So I think that it's the sanctimony, in some ways, that is very hard for people. Now as a working parent I did trade off with people for holidays. They wanted, you know, maybe Easter and so I worked Christmas at some point. You know, and got home in time to have dinner with the family and do some other stuff. As my child got older and there were people in my office with younger children, I would volunteer to do it because he wasn't so like - it was like, yeah, okay, I'll see you when you get home. And I think when Phil talks about this kind of trading among colleagues, that is really, really important. But I think it's deadly to say, well I have a kid that trumps every thing.
MARTIN: Well I'm curious though about your notion that there is this kind of hallowed status of being a parent in United States, when this is the country with the least generous leave - parental leave policies in the Western industrialized world.
BATES: I didn't say the employer looked at it that way.
MARTIN: But in terms of the- but just in terms of the culture, I mean, of the culture of that being a parent is somehow hallowed is just - I just - that's something that I think a lot of us are questioning. I don't know.
BATES: Well I would say within a certain income strata I think that the worried well-off may have that attitude. Where, you know, and that's the other thing that bothers me about this - if you're the lady who works at the cash register at the cafeteria line, you don't have those same options. You know, if you want to leave early to see your kid in a play, then you have to take a vacation day or, you know, beg your boss, you have to do whatever. But it doesn't have that kind of flexibility. And I think that often the people with the most flexibility are complaining the loudest.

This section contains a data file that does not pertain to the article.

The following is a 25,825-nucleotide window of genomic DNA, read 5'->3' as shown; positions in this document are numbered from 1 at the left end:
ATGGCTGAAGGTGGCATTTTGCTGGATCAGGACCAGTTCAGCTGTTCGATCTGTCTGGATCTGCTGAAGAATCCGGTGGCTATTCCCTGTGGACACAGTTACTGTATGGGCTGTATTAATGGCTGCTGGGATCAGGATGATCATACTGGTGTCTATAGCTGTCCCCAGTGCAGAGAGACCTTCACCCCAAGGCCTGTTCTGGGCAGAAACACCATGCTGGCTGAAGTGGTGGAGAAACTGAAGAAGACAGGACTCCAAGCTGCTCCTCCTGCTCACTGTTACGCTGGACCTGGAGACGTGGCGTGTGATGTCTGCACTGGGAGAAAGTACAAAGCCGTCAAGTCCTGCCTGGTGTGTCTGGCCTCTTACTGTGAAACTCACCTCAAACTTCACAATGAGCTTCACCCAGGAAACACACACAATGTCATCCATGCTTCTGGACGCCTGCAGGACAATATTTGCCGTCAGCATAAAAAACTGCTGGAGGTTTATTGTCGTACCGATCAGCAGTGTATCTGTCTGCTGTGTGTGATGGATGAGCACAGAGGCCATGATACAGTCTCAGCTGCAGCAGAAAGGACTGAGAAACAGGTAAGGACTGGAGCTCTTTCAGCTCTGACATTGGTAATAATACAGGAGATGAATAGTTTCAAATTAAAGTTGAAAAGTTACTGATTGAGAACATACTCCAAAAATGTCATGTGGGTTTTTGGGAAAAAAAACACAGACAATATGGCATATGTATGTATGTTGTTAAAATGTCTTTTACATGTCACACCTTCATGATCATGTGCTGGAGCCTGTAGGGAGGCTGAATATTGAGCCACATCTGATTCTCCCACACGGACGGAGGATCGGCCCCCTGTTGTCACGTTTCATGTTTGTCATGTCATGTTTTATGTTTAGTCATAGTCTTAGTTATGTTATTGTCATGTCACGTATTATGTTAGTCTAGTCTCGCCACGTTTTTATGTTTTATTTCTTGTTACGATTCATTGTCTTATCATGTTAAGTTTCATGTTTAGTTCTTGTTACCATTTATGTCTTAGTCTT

MARTIN: Go ahead Phil.
LERMAN: But the ones who are complaining the loudest are really the minority and we shouldn't let them speak for all parents. You and I know that most of the parents we know in the workplace are working really hard and juggling and both of them are working because both of them have to work. When babysitter's sick, when the kid's sick, the parent is going like crazy - and look, I've had hundreds of people who work for me who've had kids. Mothers who are like, going in the back pumping milk, the dad comes with the cooler, takes the milk, goes, gets the babysitter, the babysitter takes - to feed a baby.
And you look at what these people are doing and you can say, oh look at how sanctimonious they are. They're busting their butt for me, so they can work and I should bust my butt for them, just the same as I would for any other worker. You can't let that fear of, oh my God somebody's taking advantage - somebody's being sanctimonious - somebody thinks they're better than me. You can't let that feeling make you harm the great majority of hard-working parents who are just trying to get by.
MARTIN: Bridget you want to have the final thought here?
JOHNSON: You know, I think that it's - this is something that's always going to be in the workplace, about, you know, people are going to have things that come up that they need to take time off for. But, you know, I don't know if there's a greater way to communicate that, you know, the people who don't have children, you know, also have lives, also have things that we need to take off for and also want to contribute a lot to the workplace and if...
MARTIN: I think you just it. Tell 'em Bridget. Bridget Johnson is the Washington, DC editor of PJ Media. She was here with me in our Washington, DC studios. Along with Phil Lerman, the author of "Daditude" - he's a dad of one and a step-dad of one. Karen Grigsby Bates is an NPR correspondent and mom of one, she was with us from our studios in Culver City, California. Thank you all so much.
JOHNSON: You're welcome.
BATES: Thanks Michelle.
MARTIN: And that's our program for today. I'm Michelle Martin and you've been listening to TELL ME MORE from NPR news. Let's talk more tomorrow. Transcript provided by NPR, Copyright NPR.